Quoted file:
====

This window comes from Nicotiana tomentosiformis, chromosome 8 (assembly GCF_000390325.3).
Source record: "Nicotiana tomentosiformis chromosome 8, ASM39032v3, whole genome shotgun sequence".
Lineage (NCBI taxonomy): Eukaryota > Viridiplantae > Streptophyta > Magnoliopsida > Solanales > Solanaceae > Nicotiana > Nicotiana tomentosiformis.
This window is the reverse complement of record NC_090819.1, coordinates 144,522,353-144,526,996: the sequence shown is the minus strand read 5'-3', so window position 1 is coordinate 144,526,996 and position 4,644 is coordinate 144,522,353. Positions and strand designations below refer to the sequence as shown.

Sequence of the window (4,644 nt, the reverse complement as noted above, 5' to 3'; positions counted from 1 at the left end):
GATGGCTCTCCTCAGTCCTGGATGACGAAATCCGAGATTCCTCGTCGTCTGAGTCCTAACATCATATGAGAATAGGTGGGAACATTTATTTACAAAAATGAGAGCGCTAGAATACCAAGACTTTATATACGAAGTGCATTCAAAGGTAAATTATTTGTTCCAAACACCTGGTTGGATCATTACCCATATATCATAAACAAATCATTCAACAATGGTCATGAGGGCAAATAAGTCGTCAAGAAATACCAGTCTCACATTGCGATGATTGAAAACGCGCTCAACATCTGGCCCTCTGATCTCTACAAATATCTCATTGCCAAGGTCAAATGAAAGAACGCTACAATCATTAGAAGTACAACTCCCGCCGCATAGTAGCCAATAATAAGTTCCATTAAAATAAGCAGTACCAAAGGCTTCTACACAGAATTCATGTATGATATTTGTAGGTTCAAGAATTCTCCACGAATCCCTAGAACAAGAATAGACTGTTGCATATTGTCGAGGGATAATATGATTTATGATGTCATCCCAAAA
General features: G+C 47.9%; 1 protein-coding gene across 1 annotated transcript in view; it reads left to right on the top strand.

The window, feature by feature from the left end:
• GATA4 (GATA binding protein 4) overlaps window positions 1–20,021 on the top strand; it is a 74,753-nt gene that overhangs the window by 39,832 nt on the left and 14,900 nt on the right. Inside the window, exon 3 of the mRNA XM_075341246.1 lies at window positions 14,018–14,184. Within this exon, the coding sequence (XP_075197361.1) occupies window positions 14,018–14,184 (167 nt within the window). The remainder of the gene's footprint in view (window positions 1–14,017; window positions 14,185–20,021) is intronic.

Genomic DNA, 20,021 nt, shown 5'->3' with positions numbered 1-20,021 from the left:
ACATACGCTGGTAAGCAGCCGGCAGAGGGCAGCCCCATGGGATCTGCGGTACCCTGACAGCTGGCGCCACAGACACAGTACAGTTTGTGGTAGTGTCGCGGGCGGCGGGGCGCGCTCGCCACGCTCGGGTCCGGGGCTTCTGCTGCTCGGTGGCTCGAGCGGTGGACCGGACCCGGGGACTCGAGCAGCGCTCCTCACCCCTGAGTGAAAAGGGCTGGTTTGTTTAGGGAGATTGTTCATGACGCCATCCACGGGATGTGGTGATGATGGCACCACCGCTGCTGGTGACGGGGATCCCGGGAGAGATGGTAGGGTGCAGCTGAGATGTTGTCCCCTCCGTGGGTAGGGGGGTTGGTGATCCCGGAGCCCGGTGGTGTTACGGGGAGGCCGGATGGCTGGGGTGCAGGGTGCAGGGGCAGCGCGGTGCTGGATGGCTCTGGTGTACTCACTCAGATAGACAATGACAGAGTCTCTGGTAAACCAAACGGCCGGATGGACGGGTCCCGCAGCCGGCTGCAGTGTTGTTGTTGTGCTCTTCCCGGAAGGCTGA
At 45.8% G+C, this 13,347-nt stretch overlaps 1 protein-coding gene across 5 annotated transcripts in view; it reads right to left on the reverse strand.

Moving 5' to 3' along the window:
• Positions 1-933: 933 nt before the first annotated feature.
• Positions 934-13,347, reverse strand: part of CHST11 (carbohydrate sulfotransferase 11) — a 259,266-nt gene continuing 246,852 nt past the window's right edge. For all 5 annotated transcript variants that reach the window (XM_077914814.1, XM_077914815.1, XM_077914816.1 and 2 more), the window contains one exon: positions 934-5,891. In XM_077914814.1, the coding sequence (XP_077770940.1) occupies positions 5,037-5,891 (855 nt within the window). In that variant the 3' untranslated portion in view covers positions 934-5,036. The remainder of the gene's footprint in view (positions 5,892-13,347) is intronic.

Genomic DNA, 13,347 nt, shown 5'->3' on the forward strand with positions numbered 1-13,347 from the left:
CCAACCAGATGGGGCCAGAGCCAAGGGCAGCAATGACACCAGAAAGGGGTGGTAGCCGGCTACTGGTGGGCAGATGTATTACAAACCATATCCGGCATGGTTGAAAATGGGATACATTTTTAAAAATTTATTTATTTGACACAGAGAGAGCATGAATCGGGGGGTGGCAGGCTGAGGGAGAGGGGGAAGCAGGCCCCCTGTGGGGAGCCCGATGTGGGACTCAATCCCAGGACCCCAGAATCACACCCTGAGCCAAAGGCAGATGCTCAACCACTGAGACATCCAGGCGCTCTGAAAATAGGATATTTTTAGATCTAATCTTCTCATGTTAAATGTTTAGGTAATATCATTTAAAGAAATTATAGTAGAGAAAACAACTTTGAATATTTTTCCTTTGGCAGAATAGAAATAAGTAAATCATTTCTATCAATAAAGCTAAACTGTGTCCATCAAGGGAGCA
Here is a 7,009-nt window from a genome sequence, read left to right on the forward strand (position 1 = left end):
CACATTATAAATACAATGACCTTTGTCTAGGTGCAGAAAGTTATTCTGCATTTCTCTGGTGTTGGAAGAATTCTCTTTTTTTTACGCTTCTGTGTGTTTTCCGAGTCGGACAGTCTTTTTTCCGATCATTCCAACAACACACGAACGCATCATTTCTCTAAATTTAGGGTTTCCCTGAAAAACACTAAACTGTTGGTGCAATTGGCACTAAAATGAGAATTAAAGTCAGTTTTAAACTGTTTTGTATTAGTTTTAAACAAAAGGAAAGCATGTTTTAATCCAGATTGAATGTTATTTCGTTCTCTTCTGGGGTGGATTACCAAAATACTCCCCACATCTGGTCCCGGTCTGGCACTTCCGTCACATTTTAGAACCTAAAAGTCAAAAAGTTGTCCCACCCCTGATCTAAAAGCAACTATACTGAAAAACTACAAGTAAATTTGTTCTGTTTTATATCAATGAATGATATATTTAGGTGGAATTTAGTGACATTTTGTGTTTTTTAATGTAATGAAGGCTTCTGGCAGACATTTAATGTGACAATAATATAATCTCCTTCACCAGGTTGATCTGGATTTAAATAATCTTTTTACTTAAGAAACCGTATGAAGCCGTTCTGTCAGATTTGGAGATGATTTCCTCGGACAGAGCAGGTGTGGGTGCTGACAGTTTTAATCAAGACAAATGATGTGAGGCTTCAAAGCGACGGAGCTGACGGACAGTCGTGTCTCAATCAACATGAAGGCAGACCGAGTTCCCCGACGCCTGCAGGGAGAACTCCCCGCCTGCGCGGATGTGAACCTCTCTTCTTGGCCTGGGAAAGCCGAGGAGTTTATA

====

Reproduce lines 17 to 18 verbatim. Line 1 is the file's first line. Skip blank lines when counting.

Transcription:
CCAACCAGATGGGGCCAGAGCCAAGGGCAGCAATGACACCAGAAAGGGGTGGTAGCCGGCTACTGGTGGGCAGATGTATTACAAACCATATCCGGCATGGTTGAAAATGGGATACATTTTTAAAAATTTATTTATTTGACACAGAGAGAGCATGAATCGGGGGGTGGCAGGCTGAGGGAGAGGGGGAAGCAGGCCCCCTGTGGGGAGCCCGATGTGGGACTCAATCCCAGGACCCCAGAATCACACCCTGAGCCAAAGGCAGATGCTCAACCACTGAGACATCCAGGCGCTCTGAAAATAGGATATTTTTAGATCTAATCTTCTCATGTTAAATGTTTAGGTAATATCATTTAAAGAAATTATAGTAGAGAAAACAACTTTGAATATTTTTCCTTTGGCAGAATAGAAATAAGTAAATCATTTCTATCAATAAAGCTAAACTGTGTCCATCAAGGGAGCA
Here is a 7,009-nt window from a genome sequence, read left to right on the forward strand (position 1 = left end):